Autism and stroke

I am a 72 year old man who has not been diagnosed with autism but I think I have always had autistic traits but there was little diagnosis or support when I was a child so I just struggled on through life and managed fairly well, at some cost to me. I have always had a continual anxiety about most things.
This carried on until I had a stroke caused by AF about 5 years ago. Since the stroke, my autistic traits have markedly reduced and now I enjoy joining groups and socialising with people - although it has to be quiet and few people at a time. I help stroke survivors in their own homes as a volunteer for the Stroke Association and generally now regard myself as a "people person - a huge change from before. I now suffer from an increased level of anxiety - especially anticipation type and am receiving counselling for this - self funded. I now have a phobia that makes travelling and staying away from home impossible. I took a degree from the OU - working for six years on my own at home and the end of that coincided with my stroke.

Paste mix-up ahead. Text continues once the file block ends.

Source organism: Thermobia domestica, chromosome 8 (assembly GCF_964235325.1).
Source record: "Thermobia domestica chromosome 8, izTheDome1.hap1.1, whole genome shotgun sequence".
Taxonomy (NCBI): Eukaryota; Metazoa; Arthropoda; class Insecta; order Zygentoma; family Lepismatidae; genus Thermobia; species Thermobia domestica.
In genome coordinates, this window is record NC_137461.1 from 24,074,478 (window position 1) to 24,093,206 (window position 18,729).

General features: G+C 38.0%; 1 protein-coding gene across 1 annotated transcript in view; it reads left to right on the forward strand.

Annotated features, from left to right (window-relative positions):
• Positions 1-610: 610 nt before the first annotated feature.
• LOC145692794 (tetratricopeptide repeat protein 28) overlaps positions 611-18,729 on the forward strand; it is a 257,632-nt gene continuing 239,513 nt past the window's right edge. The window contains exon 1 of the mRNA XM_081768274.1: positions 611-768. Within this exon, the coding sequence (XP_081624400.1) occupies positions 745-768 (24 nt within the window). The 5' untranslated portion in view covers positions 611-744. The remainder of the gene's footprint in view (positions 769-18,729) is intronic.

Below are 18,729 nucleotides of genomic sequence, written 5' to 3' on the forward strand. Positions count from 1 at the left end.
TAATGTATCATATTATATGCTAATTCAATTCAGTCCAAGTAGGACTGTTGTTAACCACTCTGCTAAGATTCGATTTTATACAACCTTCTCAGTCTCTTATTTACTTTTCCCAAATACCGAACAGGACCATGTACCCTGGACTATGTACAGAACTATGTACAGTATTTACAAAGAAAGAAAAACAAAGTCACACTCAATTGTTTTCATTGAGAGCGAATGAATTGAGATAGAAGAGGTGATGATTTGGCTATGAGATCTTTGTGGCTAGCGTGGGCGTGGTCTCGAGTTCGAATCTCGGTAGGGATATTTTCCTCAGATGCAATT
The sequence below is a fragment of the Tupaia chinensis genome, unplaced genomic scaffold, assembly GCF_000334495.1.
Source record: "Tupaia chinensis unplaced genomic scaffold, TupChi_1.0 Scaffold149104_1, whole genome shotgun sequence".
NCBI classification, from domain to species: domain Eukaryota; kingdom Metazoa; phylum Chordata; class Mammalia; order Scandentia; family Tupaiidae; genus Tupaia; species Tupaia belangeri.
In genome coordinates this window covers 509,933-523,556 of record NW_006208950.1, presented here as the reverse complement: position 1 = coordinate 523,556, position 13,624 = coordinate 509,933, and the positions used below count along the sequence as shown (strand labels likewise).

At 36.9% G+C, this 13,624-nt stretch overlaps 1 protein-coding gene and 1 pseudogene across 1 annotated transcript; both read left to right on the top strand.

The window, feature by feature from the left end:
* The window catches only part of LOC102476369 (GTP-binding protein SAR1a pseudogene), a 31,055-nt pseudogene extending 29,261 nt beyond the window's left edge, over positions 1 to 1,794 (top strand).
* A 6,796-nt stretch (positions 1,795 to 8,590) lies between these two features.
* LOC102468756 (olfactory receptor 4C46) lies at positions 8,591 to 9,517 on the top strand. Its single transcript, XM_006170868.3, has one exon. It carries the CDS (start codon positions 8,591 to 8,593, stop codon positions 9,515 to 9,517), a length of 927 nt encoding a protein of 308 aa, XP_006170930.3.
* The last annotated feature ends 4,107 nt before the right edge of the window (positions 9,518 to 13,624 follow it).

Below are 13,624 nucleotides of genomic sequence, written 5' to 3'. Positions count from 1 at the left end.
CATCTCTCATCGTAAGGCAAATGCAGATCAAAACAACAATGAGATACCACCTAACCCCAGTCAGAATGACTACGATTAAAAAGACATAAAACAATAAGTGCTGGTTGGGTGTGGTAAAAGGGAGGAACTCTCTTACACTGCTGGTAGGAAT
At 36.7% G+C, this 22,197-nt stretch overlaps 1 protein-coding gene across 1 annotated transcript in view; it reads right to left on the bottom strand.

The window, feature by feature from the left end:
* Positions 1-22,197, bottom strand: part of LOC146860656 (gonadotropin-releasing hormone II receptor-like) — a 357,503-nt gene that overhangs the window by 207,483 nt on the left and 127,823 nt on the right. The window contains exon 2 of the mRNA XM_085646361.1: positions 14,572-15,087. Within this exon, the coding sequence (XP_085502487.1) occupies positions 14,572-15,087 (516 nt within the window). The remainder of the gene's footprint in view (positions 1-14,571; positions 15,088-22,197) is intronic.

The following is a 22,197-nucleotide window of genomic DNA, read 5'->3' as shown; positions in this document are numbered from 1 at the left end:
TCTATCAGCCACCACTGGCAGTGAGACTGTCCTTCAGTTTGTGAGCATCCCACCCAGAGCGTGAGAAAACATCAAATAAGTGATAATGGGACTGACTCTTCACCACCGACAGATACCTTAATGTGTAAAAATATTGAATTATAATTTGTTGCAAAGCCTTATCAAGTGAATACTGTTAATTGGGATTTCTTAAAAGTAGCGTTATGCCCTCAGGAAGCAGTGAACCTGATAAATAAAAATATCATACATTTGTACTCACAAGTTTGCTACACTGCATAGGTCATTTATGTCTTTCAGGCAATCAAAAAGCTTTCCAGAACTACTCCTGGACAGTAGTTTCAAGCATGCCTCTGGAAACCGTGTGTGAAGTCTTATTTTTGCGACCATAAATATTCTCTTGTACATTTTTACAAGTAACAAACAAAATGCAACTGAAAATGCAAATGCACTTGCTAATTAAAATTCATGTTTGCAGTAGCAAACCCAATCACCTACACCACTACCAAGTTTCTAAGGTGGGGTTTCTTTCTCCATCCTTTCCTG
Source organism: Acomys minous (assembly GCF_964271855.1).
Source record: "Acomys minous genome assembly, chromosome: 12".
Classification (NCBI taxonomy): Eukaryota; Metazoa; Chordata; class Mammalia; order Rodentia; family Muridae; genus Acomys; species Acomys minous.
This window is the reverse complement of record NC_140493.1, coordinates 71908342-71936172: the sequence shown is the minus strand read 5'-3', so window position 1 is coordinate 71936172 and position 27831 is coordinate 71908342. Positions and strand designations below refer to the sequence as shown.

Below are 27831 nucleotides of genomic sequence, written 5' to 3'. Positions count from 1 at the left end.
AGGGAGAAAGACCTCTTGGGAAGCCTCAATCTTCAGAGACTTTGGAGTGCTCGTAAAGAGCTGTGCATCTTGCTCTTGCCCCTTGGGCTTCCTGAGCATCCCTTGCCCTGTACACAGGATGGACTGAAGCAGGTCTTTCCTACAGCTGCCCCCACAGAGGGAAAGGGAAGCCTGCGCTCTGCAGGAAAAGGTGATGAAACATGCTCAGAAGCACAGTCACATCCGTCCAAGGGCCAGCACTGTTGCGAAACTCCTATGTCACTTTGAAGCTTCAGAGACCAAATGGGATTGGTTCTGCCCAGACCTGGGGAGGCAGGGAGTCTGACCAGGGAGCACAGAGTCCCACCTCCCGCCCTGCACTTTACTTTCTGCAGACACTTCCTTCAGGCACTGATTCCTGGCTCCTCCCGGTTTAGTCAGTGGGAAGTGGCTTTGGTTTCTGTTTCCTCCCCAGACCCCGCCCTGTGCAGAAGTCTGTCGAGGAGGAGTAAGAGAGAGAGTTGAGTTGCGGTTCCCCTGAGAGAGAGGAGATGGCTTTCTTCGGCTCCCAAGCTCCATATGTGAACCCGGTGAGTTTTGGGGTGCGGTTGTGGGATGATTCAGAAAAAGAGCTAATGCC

So, to get to the question!

Has any other adult here who is Autistic, or knows someone who has had a similar experience to myself, had a stroke and found that some of their autistic traits have disappeared or subsided after that stroke? I also find that I have a need to write and now write short stories and poetry every day - this also is only since my stroke.

Sorry if some of my language is not appropriate - this is not intentional.

Any help or direction towards help would be much appreciated.

Thank you for taking the trouble to read this.

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  • Hello there, sorry to hear you had a stroke. 

    My mum had a TIA stroke some years ago and then a few years later two more. 

    Things changed with her from the stroke, she was an avid reader and it affected her concentration and cognitive skills so she can no longer concentrate to read a book. She could be quite dour about things, the serious one, but after the strokes she is very jolly and jokey, although she always was content and happy but she is preferring comedy shows to her beloved period dramas.  I don't think she worries quite as much as she used to do, or maybe the dysphasia(?) prevents a lot of that coming out. She's much more fun. 

    She has lost all concept of time and process, cannot think how to drive a car now, but has amazing memory of the past. 

    I don't know if my mum has any traits but now I am thinking about it, perhaps so as she was never a great socialiser, but could just be that she is a homegirl at heart. 

    But anyway, the strokes have changed things. 

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